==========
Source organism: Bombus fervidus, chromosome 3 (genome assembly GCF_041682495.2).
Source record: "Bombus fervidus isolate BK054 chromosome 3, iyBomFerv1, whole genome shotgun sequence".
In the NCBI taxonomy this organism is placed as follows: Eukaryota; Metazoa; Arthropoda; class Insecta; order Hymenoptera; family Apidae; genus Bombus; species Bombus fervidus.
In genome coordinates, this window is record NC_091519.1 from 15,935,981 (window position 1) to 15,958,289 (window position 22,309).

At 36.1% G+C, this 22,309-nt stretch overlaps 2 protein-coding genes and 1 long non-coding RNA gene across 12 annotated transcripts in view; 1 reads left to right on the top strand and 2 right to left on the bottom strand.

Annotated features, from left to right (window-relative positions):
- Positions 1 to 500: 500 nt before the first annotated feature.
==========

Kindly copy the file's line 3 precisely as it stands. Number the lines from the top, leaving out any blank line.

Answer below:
In the NCBI taxonomy this organism is placed as follows: Eukaryota; Metazoa; Arthropoda; class Insecta; order Hymenoptera; family Apidae; genus Bombus; species Bombus fervidus.